People, being people and thus seeking the greatest gains, have always tried to find and stick with the most effective ways of work. This is common across sectors and disciplines, in for- and not-for-profit ventures, including those in dance. Every so often, however, an entity changes course from the prevailing model.
Those at the head make decisions to do so sometimes out of necessity, sometimes out of choice and sometimes because of a mixture of both. Margi Cole’s The Dance COLEctive (TDC) is such an entity that has stepped outside traditional structures and norms. Dance Informa recently spoke with Cole about the company’s recent shift. The Chicago-based company has been a contemporary ensemble for 21 years.
Cole fondly describes how many company dancers had danced for her for many years, staying with her in the sometimes difficult creative process. From that, they built meaningful working relationships. They came to learn how to work together, as artists and as individuals, in deep and cohesive ways. On the other hand, “it got harder and harder to present dance in proscenium spaces, uphold the expectations of a ‘company’ model, and to be accountable to those in the room who are working for you,” as well as to funders and board members, Cole explains.
At the same time, she was yearning to more deeply explore her artistry as a performer and as a collaborator. It got harder and harder to reconcile with those urges and still keep that accountability, she says. After much soul-searching and feedback from trusted others, she decided to shift course. A press release from the company states, “TDC, as it reaches its 21st birthday (March 8, 2017), announces a fundamental shift in its mission, organizational structure and artistic focus.”
This shift includes a “move from maintaining an ongoing ensemble of dancers to a project-based structure, hiring dancers as projects dictate, whether they are created and performed under the TDC banner, with other companies or in collaboration with other artists,” according to the press release. Cole herself will “engage in a solo-focused initiative during the next 18 to 24 months,” in which she will “dance and create/commission solos she intends for performance in a variety of traditional and site-specific settings.”
Cole, under that “TDC banner”, will also continue building a base of national and international residencies and mentoring opportunities for the development of new work and teaching. What, more specifically, is next for her? As mentioned, she indeed has projects into which she’s looking forward to delving. “Solo Swap”, for instance, is a structure in which she and collaborators will swap roles as choreographers and performing soloists – one in each role for a specific work and then vice-versa.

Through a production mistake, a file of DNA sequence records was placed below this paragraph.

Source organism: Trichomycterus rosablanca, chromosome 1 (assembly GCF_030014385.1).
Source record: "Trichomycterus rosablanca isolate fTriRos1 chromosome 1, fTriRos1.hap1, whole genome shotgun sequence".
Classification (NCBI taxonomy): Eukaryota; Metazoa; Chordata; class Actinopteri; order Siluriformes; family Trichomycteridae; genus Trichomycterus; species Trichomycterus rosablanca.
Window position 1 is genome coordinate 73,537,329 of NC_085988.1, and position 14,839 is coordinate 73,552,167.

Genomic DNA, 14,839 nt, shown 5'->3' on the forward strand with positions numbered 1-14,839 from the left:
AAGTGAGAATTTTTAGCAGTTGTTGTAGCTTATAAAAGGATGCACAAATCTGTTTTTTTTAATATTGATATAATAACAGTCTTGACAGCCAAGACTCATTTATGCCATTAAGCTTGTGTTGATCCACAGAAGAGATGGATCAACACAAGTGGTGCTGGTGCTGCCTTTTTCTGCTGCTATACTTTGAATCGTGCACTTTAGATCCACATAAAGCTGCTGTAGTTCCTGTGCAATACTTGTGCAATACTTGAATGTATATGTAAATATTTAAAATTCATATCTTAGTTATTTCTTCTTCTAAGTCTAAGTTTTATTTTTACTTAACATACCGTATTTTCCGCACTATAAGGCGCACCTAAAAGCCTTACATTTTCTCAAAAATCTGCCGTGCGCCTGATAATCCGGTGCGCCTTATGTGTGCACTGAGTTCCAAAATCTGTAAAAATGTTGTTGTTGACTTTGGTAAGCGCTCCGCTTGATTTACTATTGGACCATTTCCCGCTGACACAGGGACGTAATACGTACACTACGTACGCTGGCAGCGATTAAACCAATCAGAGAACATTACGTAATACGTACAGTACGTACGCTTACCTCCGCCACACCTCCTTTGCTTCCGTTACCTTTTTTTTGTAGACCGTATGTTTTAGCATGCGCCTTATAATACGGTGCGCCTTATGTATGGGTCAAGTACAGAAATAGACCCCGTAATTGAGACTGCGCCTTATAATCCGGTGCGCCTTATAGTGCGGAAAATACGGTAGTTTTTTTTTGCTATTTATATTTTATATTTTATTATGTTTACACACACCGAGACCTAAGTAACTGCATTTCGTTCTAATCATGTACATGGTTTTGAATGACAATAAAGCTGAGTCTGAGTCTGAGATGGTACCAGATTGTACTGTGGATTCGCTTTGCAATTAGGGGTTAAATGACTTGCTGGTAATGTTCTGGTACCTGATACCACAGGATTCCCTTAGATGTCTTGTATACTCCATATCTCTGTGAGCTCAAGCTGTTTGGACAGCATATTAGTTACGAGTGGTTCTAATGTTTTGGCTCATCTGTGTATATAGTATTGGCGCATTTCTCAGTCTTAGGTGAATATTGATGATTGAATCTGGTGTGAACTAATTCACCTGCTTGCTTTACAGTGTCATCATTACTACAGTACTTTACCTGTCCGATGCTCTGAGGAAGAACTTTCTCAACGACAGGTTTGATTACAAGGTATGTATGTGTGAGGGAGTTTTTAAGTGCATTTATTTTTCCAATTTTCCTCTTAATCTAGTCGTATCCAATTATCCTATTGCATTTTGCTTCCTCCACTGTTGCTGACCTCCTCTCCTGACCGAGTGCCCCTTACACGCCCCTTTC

She has many dancemakers with whom she plans to collaborate, inside and outside of the university setting. Cole will also attend the Bates Dance Festival, as a student, this coming summer. “[Being a student] is something I value very much,” she shares.
And as for her former dancers? “Many of them are entrepreneurial,” she explains, going on to say that some are personal trainers, others dance educators and studio owners. Another is an entrepreneur with a somewhat surprising venture, as a dance artist and studio owner; she created, and currently markets, “Bark Pouch”, a dog treat similar to those fruit pouches with twist-off tops.
Cole explains that it means a lot to her to see these women, with whom she has worked collaboratively in the studio for many years, being female entrepreneurs and leaders. Cole is also a university professor, and she has shared similar values with her students – to be bold, to be a leader, to think outside of the box.
She points out that out of 10 skills listed as necessary for entrepreneurs in a basic internet search, all 10 are developed in dance classes and rehearsals — including discipline, adaptability, ingenuity, ability to work with others, to take constructive feedback and apply it. As Cole has given, she has received. “Funders in my community have always been ready to support me,” she shares. Part of this shift is an effort to be fully accountable to those who’ve supported her, Cole says.
She adds that such funders have told her she’s not the only one they’ve spoken with about making shifts away from ensemble, 501(c)3 dance company models. Dance Informa has also spoken with representatives of Thodos Dance Chicago, a company also moving toward project-based, non-ensemble work (those with the company were unable to comment further, as they’re in the midst of a busy period with a performance project). This appears, at first glance, to be a distressing trend. It likely means less stable paid work for dancers, for instance.
Cole, however, gave an impression of the shift as one of possibility rather than loss. She asserts that she wants to be a leader in demonstrating that there are models apart from the prevailing one in which to successfully present work and live a sustainable artistic life. “I want to be a leader in how people perceive artists, and how young people see they can be as artists,” she says. “[I want to show that] there are other ways that we can sustain ourselves as artists.” She concedes that she can’t, at this time, say exactly what those models are, but she encourages thinking more critically about what they could be, and what they have been in the past.
Another asset that Cole has demonstrated is more interpersonal – honesty. “We all make mistakes,” she states, “and the important thing is to be honest.” Perhaps sometimes that’s recognizing that a change is needed, sometimes a big and potentially scary one. Or maybe that’s recognizing the best new path is not one many others have tread before. But that is how new paths are laid down, and the world moves forward and through unexplored terrain.
By Kathryn Boland of Dance Informa.